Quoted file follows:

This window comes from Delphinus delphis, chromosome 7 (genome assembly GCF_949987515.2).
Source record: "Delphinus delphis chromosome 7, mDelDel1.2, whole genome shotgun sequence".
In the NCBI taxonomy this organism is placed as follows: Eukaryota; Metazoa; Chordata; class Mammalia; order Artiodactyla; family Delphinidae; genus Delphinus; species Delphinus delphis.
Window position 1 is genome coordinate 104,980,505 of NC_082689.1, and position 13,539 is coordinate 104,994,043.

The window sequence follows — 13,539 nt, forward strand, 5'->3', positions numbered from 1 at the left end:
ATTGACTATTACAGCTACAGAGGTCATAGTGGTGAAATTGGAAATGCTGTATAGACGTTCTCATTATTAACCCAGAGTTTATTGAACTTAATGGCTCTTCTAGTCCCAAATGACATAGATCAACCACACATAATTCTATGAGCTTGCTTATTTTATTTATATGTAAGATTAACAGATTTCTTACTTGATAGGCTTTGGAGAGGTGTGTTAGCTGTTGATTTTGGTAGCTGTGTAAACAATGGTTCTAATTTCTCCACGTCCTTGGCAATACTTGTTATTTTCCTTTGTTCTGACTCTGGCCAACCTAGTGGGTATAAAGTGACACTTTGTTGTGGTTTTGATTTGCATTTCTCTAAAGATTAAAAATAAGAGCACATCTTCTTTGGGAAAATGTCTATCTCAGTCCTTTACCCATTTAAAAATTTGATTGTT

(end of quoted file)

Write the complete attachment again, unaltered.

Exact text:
This window comes from Delphinus delphis, chromosome 7 (genome assembly GCF_949987515.2).
Source record: "Delphinus delphis chromosome 7, mDelDel1.2, whole genome shotgun sequence".
In the NCBI taxonomy this organism is placed as follows: Eukaryota; Metazoa; Chordata; class Mammalia; order Artiodactyla; family Delphinidae; genus Delphinus; species Delphinus delphis.
Window position 1 is genome coordinate 104,980,505 of NC_082689.1, and position 13,539 is coordinate 104,994,043.

The window sequence follows — 13,539 nt, forward strand, 5'->3', positions numbered from 1 at the left end:
ATTGACTATTACAGCTACAGAGGTCATAGTGGTGAAATTGGAAATGCTGTATAGACGTTCTCATTATTAACCCAGAGTTTATTGAACTTAATGGCTCTTCTAGTCCCAAATGACATAGATCAACCACACATAATTCTATGAGCTTGCTTATTTTATTTATATGTAAGATTAACAGATTTCTTACTTGATAGGCTTTGGAGAGGTGTGTTAGCTGTTGATTTTGGTAGCTGTGTAAACAATGGTTCTAATTTCTCCACGTCCTTGGCAATACTTGTTATTTTCCTTTGTTCTGACTCTGGCCAACCTAGTGGGTATAAAGTGACACTTTGTTGTGGTTTTGATTTGCATTTCTCTAAAGATTAAAAATAAGAGCACATCTTCTTTGGGAAAATGTCTATCTCAGTCCTTTACCCATTTAAAAATTTGATTGTT